Garfield County mail ballot primary turnout is 48 percent turnout
Garfield County’s first-ever all mail ballot primary election resulted in a nearly 48 percent turnout, far bigger than any other primary election in recent memory, according to county Clerk and Recorder Jean Alberico.
“It is a lot of work up front to do the mail ballots, but we really like doing elections by mail,” Alberico said as final results were being tallied Tuesday night.
Out of 15,622 total ballots sent to active Republican, Democrat and Libertarian party voters – the three political parties in which there were primary contests for statewide and local offices – 7,449 ballots were returned by Tuesday’s election day deadline.
By comparison, less than 1,000 Garfield County voters cast ballots in the 2008 primary elections, Alberico said.
“Granted, there wasn’t as much to vote for in that election,” she said. But the mail ballots likely served to make it easier for people to vote in several hotly contested primary races this time around, she said.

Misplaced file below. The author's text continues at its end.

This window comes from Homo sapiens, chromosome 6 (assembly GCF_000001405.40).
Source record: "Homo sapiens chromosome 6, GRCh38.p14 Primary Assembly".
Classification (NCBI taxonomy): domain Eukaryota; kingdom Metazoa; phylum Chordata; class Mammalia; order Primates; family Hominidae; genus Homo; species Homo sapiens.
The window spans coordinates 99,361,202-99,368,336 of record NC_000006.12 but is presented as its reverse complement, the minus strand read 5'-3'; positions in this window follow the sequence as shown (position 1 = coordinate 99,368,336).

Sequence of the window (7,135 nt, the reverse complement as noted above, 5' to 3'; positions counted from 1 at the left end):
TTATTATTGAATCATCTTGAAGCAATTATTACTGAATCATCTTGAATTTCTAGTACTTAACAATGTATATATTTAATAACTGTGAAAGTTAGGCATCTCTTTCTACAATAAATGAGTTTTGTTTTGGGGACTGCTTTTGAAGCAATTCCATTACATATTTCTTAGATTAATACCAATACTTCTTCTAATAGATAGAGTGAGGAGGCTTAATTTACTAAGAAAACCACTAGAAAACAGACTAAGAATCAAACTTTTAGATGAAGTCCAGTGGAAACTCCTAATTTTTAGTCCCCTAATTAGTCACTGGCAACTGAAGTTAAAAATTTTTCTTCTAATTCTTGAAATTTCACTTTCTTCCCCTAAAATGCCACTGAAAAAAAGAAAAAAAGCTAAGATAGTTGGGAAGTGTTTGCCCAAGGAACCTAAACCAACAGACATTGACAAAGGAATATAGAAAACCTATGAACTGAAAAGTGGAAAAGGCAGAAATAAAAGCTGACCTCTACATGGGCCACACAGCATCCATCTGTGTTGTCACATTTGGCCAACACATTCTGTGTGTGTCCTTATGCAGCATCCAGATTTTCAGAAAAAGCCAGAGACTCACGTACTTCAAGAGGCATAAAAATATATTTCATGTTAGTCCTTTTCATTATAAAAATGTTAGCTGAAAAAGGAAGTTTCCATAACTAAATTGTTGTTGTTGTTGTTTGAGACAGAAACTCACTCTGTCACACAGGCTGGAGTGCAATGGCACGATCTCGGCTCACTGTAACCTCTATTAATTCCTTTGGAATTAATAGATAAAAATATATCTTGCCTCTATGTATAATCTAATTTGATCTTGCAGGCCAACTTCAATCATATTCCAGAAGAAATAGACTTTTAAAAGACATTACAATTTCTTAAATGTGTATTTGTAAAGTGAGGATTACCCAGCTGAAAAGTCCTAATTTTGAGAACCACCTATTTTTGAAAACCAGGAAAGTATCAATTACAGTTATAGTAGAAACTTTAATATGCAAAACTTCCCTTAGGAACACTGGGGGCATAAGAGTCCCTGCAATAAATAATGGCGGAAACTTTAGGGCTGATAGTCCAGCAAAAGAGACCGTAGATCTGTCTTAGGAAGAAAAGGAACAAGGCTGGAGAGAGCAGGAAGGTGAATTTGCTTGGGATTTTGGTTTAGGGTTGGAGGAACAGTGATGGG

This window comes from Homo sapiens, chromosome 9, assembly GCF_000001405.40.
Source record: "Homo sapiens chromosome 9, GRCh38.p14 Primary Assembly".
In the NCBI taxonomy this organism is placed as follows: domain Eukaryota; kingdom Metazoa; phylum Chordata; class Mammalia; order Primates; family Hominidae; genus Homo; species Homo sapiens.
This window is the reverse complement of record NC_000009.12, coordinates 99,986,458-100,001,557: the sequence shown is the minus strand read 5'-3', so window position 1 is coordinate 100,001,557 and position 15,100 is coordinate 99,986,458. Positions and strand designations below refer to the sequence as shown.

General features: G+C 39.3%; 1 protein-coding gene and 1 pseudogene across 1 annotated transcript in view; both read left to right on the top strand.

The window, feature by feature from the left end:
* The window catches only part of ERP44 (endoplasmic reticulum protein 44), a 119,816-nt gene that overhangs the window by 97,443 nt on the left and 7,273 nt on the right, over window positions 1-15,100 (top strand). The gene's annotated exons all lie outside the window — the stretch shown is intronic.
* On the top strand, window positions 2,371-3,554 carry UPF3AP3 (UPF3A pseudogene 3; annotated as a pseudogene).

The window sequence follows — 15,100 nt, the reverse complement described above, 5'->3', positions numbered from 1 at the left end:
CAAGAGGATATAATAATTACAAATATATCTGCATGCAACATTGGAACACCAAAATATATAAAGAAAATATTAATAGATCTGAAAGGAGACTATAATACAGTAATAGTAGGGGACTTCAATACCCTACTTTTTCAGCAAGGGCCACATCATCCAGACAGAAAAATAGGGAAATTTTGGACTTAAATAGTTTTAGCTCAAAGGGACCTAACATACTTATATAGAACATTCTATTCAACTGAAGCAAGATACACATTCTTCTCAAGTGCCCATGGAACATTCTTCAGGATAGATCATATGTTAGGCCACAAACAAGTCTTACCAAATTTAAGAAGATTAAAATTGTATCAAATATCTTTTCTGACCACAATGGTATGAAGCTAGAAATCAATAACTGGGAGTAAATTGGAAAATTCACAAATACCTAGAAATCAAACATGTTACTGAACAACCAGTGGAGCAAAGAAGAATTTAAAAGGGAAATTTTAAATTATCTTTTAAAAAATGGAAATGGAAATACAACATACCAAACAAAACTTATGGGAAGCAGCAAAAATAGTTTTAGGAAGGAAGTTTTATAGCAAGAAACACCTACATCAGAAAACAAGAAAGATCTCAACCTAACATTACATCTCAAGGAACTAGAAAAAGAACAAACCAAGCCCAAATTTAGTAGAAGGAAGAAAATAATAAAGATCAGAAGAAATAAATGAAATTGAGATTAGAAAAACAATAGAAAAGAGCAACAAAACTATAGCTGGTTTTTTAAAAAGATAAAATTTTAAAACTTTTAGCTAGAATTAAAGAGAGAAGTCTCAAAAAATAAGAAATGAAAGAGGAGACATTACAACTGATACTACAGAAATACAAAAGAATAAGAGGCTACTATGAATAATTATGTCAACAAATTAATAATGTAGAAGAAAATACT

“We had actually hoped for 50 percent, but we were pleased with the number of people who did participate,” Alberico said.
A breakout by party shows that, of 9,278 Republican ballots that were sent out in Garfield County, 4,692 were returned; and, of 7,194 Democratic ballots that went out, 2,753 were cast.
Garfield County also sent out 116 Libertarian Party ballots, which included contested races to choose candidates for Colorado governor and the U.S. Senate. Of those, 30 were cast.
A fair number of unaffiliated voters in Garfield County also declared a party affiliation in order to vote in the primary.
Since the beginning of this year, a total of 690 previously unaffiliated voters affiliated with a party; 495 of those declared with the Republican Party, according to figures provided by the Clerk and Recorder’s Office.
Voters who have formally declared as a permanent mail ballot voter will receive their general election ballots in the mail as requested. However, Garfield County is still required to conduct a polling place election on Nov. 2 for those voters who still prefer to vote on Election Day, Alberico said.
She added that 57 percent of the county’s registered voters have requested to be permanent mail-ballot voters.
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